CONCORD — State Sen. Jeb Bradley (R-Wolfeboro), who is supporting efforts to allow swimming from non-motorized boat launches, is seeking to at least allow swimming at some launches over the next few years. But Fish and Game says it could lose millions in federal funding if it does.
The issue came to a head last summer when Ossipee resident Jessica Williams launched a campaign against the Fish and Game’s no swimming rule after she got into a debate about it with a conservation officer at Conner Pond. Their exchange became fodder for the season finale of the reality television show Northwoods Law last year.
Conner Pond is located off Pine Hill Road. The cold-water pond of 85 acres is stocked with brook trout. According to Fish and Game’s website, “petro-fueled motors” are banned there, and there is a speed restriction on the water.
Swimming is allowed at the pond, but one cannot go in for a dip directly from the boat launch. Conservation officer Joe Canfield said people may launch a boat from the launch and then get out of their boat and swim.
Williams gained support of the Ossipee selectmen and they and local lawmakers attempted to get Fish and Game to change its mind but to no avail.
Now, state Sen. Jeb Bradley (R-Wolfeboro) and Rep. Ed Comeau (R-Brookfield) have each filed legislation to allow swimmers to use boat launches where gas-powered motor boats are banned. They are SB 160 and HB 276.
Hearings on both bills were held on Feb. 12 in the House Fish and Game and Marine Resources and Senate Energy and Natural Resources committees.
The House Fish and Game and Marine Resources Committee on Tuesday voted that Comeau’s bill inexpedient to legislate, meaning the full House should kill it.
Bradley filed an amendment to his bill, and it passed the senate committee on Thursday by a vote of 5-0 with a recommendation of ought to pass.The bill would pertain to creating a pilot program on five Fish and Game Department selected public, non-motorized car-top boat launches.
“In selecting the five public boat access areas, the department shall choose low impact and low utilization access areas,” says the amended bill. “The purpose shall be to determine if swimming and car-top non-motorized boating can safely utilize a public boat access while limiting the impact to grant funding.”
If passed the newly amended SB 160 would require the director of Fish and Game to tell the senate president, speaker of the house and governor of the results by Nov. 1, 2022. The bill also says that the section calling for swimming at five launches would be repealed as of Nov. 1, 2024.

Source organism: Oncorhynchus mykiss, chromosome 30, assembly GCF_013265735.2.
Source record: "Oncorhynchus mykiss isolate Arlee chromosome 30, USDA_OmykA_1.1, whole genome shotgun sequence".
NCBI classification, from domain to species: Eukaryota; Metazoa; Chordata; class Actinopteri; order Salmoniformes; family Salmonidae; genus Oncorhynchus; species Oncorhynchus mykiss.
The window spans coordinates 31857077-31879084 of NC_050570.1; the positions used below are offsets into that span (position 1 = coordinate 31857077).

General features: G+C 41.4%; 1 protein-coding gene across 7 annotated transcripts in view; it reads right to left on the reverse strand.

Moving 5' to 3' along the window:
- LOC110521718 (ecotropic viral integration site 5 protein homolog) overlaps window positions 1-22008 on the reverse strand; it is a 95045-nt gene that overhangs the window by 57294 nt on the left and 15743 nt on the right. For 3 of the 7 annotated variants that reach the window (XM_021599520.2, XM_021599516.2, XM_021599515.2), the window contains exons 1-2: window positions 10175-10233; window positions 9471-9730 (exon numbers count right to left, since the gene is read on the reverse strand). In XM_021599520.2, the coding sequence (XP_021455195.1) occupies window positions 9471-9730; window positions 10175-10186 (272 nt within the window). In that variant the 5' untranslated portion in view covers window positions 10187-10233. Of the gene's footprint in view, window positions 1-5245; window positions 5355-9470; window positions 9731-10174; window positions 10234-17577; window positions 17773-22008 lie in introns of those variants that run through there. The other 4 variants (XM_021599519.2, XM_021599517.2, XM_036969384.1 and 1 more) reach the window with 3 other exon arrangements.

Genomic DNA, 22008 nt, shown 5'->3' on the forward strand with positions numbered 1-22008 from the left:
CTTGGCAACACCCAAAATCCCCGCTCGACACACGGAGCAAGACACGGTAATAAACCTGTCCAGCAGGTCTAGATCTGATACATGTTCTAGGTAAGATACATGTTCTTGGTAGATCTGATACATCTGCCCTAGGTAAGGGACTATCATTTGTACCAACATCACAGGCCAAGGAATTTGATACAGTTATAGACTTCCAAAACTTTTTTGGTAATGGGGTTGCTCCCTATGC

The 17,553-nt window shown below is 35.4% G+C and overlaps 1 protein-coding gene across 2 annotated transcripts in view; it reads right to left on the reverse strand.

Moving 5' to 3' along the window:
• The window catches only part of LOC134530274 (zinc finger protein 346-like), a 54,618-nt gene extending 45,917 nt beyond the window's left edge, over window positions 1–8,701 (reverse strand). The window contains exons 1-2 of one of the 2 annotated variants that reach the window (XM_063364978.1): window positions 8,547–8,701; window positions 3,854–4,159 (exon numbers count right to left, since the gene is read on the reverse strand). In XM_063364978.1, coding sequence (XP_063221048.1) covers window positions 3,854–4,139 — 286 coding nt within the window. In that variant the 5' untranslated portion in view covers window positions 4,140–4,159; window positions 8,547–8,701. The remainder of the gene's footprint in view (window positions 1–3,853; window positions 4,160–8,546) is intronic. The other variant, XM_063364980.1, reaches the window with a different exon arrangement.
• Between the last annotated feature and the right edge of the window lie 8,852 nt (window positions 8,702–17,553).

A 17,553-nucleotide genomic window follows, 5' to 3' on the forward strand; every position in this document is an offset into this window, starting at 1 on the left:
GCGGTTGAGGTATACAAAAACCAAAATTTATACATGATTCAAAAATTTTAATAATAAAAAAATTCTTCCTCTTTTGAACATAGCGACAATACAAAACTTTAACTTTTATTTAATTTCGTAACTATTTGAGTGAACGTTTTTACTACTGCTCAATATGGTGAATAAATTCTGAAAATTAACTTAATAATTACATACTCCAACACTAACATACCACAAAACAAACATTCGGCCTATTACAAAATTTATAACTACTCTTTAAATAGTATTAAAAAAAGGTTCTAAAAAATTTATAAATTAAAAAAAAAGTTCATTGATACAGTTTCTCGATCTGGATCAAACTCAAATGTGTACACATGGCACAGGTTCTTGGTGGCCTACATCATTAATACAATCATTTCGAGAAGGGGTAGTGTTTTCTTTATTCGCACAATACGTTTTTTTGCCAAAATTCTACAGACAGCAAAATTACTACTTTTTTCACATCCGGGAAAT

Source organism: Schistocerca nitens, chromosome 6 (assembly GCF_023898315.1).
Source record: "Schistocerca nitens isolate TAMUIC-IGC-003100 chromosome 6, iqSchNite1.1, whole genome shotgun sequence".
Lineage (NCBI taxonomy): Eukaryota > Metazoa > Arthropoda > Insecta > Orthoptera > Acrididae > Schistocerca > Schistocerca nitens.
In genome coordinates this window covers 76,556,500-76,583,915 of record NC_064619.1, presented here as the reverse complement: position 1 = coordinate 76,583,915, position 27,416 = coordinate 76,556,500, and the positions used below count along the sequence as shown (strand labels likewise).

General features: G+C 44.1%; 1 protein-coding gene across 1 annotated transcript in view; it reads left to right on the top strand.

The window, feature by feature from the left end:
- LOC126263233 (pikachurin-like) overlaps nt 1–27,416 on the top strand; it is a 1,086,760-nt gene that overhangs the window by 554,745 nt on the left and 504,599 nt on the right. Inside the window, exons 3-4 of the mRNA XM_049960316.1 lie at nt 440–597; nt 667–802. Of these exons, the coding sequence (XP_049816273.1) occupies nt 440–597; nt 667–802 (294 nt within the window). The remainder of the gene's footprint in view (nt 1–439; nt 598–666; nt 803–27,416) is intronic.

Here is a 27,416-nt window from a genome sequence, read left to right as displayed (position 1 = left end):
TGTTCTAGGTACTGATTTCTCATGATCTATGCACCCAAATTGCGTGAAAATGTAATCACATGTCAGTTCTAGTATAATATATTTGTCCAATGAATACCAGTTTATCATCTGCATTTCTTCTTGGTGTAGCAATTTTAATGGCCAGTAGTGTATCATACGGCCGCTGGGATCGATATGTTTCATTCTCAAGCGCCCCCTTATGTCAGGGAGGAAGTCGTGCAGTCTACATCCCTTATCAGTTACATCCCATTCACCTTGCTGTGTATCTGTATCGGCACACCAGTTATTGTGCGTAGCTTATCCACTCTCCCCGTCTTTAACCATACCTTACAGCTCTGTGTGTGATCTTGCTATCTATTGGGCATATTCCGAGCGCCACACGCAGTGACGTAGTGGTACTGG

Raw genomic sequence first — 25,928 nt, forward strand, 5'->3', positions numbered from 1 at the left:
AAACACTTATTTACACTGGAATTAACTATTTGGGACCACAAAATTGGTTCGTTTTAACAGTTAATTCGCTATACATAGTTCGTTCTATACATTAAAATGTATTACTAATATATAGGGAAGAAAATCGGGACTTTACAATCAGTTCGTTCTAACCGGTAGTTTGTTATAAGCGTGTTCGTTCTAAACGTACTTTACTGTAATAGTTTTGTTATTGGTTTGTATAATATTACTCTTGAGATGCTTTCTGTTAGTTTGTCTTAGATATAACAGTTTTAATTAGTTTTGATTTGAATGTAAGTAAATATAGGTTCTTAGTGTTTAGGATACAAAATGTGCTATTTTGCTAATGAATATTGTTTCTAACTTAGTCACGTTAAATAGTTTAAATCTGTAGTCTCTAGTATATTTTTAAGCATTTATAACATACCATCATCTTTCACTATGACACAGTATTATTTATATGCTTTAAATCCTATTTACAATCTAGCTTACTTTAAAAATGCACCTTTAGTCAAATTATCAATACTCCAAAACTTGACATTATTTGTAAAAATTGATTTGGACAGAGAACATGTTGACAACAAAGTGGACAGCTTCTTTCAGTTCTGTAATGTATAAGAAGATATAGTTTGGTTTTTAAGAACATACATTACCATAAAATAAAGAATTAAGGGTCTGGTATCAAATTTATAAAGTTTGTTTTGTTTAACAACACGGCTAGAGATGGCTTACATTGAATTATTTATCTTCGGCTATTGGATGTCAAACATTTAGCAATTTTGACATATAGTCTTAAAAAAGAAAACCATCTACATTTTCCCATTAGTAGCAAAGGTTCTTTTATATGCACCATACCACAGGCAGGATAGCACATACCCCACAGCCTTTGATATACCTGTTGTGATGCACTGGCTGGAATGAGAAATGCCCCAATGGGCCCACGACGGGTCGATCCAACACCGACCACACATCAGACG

The Sun reached out to Fish and Game Col. Kevin Jordan, who testified against bills. Jordan reiterated to the Sun that the issue is safety, access and funding. Jordan said William’s idea would make sense if people were reasonable.
“I’ve done this for 28 years now and I can see conflicts coming because people aren’t going to want to give up that real estate on a hot day,” said Jordan, adding he thinks many
bathers won’t move promptly for boaters.
What’s more, Jordan already has to post conservation officers at certain launches to keep the peace between boaters who jockey for parking spaces. He said boaters would be even more aggravated to see swimmers, who don’t pay taxes toward the launch, taking up parking spots that the sportsmen paid for.
State-owned fresh-water boat launches and their parking areas are paid for by boat registration fees and federal taxes on sportspeople who buy fishing equipment and marine fuel under the Wildlife and Sportfish Restoration Act.
“One of the senators asked me how much money that would be and it results to about $500,000,” said Jordan recalling his testimony.
Jordan, on Thursday, said the situation is actually worse than that. He said the U.S. Fish and Wildlife Service gave Fish and Game $8.3 million in total last year and the feds sent him a letter that seems to suggest Fish and Game could be deprived of all of that funding if swimming were allowed.
Jordan provided the Sun with a copy of the letter that Colleen Sculley of the Fish and Wildlife Service sent him.
“Heeding the Federal requirements is critical for the Department to maintain eligibility to participate in the Sport Fish Restoration grant program in the future, wrote Sculley who also wrote that swimming would interfere with boat access at launches paid for by grants intended to benefit hunters, fishermen and the like.
“I don’t want to risk losing this kind of money to allow swimming at one boat launch,” said Jordan who was dismayed that Bradley’s bill passed the committee.
Jordan said if the full senate approves SB 160 and the bill goes to the House, he will have a chance to fight it in the House.
Jordan illustrated his point about the strictness of the federal government with an anecdote about Winnisquam. He said there’s a boat launch at that lake that’s paid for with the same funding as Conner Pond’s launch but Winnisquam also allows power boats.
Laconia Fire Department asked if they could put their emergency response boat at a pier at the Winnisquam launch. Fish and Game allowed the fire department to do so but someone complained to federal officials, who then told Fish and Game the fire department’s boat had to leave.
Williams disagrees that the federal funding would prohibit swimming.
“The language cites the primary use must be for boating, but the word primary indicates there are permitted secondary uses, such as swimming, bird watching or general enjoyment,” said Williams, who went on to quote a state law saying that the public is to have access to public waters for recreational purposes.
Williams in an email Thursday said that Bradley’s amendment is a “step in the right direction.”